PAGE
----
Special Session: Two for the price of one
But there was activity in the General Assembly Building today, as the Senate Finance Committee met to take testimony from key players around the state. Find the presentations and documents in question here.
On the House side, Speaker Bill Howell let reporters know he wasn't happy with what he heard coming from the Senate and Executive Mansion.
From the Speaker's press release:
"It is disappointing that those opposed to passing a fiscally responsible, constitutionally sound, and timely budget are continuing to employ campaign-style tactics, complete with misrepresentations of our current circumstances and dire forecasts intended to engender fear," remarked Speaker Howell.Meanwhile, a transportation debate of another sort is getting white hot in the Valley of Virginia. VDOT brought their vision of Interstate 81 in 2035 to Winchester on Tuesday night, and there were some in attendance none too happy with what they saw.
"The facts directly contradict their description of the solutions offered by the House, so we felt compelled to explain the realities of the current situation and dispel the flawed myths floating out of and around Capitol Square."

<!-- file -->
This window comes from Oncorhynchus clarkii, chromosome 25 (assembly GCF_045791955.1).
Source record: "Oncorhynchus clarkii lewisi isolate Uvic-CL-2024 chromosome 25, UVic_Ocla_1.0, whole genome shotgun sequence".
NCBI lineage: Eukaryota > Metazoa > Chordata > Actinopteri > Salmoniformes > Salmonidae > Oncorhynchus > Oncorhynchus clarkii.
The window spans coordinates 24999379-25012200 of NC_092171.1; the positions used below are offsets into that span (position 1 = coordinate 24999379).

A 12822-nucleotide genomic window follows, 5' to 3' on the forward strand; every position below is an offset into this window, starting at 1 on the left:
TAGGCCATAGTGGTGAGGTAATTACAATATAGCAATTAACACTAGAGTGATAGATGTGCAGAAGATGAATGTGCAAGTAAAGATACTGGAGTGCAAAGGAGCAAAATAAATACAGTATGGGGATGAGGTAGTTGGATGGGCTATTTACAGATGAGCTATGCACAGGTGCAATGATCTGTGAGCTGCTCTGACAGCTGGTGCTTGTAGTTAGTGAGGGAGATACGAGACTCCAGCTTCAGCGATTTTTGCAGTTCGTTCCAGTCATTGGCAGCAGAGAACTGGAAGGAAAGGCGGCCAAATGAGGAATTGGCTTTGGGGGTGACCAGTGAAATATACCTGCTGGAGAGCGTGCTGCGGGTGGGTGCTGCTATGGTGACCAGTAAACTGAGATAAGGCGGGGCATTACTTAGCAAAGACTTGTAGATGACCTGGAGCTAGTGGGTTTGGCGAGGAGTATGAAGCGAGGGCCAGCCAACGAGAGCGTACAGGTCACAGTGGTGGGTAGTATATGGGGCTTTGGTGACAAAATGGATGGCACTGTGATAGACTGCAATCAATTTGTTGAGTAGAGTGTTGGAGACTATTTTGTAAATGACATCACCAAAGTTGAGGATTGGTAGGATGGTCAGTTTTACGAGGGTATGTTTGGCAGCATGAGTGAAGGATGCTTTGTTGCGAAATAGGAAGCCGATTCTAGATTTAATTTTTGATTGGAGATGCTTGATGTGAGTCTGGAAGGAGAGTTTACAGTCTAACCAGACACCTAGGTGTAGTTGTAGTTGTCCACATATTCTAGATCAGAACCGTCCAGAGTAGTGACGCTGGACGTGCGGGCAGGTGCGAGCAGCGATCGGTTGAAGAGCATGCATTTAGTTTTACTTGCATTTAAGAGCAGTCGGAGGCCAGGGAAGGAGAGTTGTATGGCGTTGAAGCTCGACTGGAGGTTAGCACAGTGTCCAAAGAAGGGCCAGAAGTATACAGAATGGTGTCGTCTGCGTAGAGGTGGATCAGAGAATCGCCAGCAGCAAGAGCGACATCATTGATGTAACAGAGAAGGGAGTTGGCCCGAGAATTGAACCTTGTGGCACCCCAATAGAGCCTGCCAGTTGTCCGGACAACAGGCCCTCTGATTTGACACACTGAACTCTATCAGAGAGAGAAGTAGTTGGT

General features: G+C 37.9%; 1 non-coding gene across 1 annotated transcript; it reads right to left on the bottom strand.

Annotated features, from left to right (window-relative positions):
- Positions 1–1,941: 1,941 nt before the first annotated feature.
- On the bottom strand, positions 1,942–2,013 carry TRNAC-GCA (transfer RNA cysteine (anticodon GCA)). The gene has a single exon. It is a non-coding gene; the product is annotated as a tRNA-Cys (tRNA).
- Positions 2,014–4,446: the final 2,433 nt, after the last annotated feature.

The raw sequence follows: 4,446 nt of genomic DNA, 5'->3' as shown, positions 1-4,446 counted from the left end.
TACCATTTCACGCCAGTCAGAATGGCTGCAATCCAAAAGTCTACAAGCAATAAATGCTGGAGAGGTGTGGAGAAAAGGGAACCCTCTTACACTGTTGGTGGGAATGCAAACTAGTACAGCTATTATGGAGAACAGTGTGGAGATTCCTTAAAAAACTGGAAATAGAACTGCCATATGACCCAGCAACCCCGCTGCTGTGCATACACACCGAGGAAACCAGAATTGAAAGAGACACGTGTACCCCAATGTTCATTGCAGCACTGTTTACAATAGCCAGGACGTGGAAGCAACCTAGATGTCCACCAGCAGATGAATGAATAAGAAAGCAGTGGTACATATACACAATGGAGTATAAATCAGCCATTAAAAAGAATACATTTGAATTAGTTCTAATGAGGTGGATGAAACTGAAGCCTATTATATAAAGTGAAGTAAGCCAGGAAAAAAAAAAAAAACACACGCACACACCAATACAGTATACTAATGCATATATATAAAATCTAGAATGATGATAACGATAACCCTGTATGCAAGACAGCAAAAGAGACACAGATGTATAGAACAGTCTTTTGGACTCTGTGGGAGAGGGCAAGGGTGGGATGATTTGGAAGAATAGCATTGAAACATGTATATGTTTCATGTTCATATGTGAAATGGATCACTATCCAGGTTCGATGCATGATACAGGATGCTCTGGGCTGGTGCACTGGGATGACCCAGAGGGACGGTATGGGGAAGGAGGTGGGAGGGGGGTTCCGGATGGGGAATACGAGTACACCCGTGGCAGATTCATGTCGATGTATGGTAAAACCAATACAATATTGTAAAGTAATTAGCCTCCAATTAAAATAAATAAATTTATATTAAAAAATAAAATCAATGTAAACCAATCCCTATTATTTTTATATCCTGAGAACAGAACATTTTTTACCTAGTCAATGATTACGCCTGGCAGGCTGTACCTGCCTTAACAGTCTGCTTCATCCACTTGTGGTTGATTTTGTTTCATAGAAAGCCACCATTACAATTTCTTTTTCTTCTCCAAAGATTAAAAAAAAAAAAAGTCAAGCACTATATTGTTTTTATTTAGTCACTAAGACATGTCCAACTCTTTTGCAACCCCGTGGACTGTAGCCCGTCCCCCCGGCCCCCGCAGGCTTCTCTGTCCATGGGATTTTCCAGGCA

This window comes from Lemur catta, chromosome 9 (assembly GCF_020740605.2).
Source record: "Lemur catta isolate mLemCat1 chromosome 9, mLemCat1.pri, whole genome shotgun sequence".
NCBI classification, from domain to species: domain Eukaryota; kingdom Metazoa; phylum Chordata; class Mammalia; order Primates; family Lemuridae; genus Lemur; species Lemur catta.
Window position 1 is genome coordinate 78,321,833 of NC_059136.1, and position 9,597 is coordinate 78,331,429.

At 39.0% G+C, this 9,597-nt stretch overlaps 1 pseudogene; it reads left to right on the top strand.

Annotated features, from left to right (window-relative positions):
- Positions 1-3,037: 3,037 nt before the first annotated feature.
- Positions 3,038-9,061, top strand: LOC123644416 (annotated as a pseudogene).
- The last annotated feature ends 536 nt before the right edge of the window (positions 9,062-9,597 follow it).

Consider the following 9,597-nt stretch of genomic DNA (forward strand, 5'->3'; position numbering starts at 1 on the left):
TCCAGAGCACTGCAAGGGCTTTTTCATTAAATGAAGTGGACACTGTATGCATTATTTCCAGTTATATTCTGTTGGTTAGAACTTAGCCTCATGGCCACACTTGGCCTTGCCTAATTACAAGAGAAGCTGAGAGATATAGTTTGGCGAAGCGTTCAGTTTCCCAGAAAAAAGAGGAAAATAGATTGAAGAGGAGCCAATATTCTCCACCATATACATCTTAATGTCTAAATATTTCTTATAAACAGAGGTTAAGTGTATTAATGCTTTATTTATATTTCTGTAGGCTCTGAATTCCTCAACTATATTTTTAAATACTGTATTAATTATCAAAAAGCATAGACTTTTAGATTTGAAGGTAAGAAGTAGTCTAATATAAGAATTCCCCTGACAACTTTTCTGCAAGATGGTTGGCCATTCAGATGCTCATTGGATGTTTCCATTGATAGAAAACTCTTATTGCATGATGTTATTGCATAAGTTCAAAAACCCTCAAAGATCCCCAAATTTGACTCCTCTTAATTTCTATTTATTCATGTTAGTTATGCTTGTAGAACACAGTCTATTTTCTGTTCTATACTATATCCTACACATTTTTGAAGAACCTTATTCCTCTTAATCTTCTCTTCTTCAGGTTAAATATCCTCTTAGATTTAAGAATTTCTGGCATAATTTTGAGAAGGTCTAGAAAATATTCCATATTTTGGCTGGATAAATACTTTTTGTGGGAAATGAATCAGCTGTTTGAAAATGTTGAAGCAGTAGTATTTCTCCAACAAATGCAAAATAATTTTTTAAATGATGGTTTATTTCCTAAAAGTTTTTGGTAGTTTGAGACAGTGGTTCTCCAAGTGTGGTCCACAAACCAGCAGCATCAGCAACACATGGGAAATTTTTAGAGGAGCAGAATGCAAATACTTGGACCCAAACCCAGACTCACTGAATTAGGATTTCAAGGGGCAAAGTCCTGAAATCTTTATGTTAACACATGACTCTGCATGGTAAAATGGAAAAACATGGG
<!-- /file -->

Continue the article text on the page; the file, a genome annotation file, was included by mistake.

Opponents of the House plan have erroneously characterized it as being heavily laden with state-backed debt. In fact, the House budget contains slightly less debt, $339 million, than the budget as introduced by the Governor, $341 million.
This limited use of leveraged funding is consistent with the formula established through legislation sponsored by Chairman Callahan and Senator Chichester and signed into law by Governor Warner in 2002 [HB 1285 and SB 402, 2002 Session].
By responsibly incorporating debt into its financial plan, the House spending plan would complete several projects reduced or eliminated by the Senate, including a new cancer center at the University of Virginia, a new biomedical research facility at George Mason, and new or improved facilities at state parks.
"The Senate has chosen to appropriate funds for the planning of future state office buildings — including a new building for the General Assembly — that will ultimately be financed with higher taxes or increased debt burdens," commented Chairman Callahan.
"In contrast, the House has opted to take advantage of the AAA bond rating Virginia has earned and has fought so hard to maintain. Even in transportation, the $1.2 billion in funding provided by the House transportation plan for the upcoming biennium does not include a single dollar of debt. The repeated manipulation of the facts by the Governor and his representatives and by members of the other body is both frustrating and disheartening."
Look to this space later this evening for a recap of what VDOT wants and what those in attendance think about it.